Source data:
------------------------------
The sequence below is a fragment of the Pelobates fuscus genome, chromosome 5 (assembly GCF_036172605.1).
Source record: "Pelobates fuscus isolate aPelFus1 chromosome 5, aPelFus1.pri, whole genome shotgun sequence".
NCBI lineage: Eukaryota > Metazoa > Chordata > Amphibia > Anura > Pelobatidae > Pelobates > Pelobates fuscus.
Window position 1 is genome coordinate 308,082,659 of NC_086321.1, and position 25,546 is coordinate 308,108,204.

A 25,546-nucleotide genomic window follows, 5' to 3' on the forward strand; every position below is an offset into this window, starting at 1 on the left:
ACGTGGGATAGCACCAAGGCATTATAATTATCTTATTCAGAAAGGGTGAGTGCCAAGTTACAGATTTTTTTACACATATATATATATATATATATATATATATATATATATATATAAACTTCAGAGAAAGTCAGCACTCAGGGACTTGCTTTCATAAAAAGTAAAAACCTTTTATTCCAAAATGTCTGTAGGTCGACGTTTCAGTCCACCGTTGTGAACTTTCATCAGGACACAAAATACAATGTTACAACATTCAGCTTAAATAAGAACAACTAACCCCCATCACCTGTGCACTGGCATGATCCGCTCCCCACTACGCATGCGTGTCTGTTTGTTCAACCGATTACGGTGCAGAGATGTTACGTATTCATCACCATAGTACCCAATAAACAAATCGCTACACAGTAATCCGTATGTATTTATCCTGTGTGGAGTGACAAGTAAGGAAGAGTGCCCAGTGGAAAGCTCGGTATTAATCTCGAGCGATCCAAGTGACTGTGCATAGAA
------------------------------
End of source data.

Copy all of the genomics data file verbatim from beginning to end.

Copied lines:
The sequence below is a fragment of the Pelobates fuscus genome, chromosome 5 (assembly GCF_036172605.1).
Source record: "Pelobates fuscus isolate aPelFus1 chromosome 5, aPelFus1.pri, whole genome shotgun sequence".
NCBI lineage: Eukaryota > Metazoa > Chordata > Amphibia > Anura > Pelobatidae > Pelobates > Pelobates fuscus.
Window position 1 is genome coordinate 308,082,659 of NC_086321.1, and position 25,546 is coordinate 308,108,204.

A 25,546-nucleotide genomic window follows, 5' to 3' on the forward strand; every position below is an offset into this window, starting at 1 on the left:
ACGTGGGATAGCACCAAGGCATTATAATTATCTTATTCAGAAAGGGTGAGTGCCAAGTTACAGATTTTTTTACACATATATATATATATATATATATATATATATATATATATATAAACTTCAGAGAAAGTCAGCACTCAGGGACTTGCTTTCATAAAAAGTAAAAACCTTTTATTCCAAAATGTCTGTAGGTCGACGTTTCAGTCCACCGTTGTGAACTTTCATCAGGACACAAAATACAATGTTACAACATTCAGCTTAAATAAGAACAACTAACCCCCATCACCTGTGCACTGGCATGATCCGCTCCCCACTACGCATGCGTGTCTGTTTGTTCAACCGATTACGGTGCAGAGATGTTACGTATTCATCACCATAGTACCCAATAAACAAATCGCTACACAGTAATCCGTATGTATTTATCCTGTGTGGAGTGACAAGTAAGGAAGAGTGCCCAGTGGAAAGCTCGGTATTAATCTCGAGCGATCCAAGTGACTGTGCATAGAA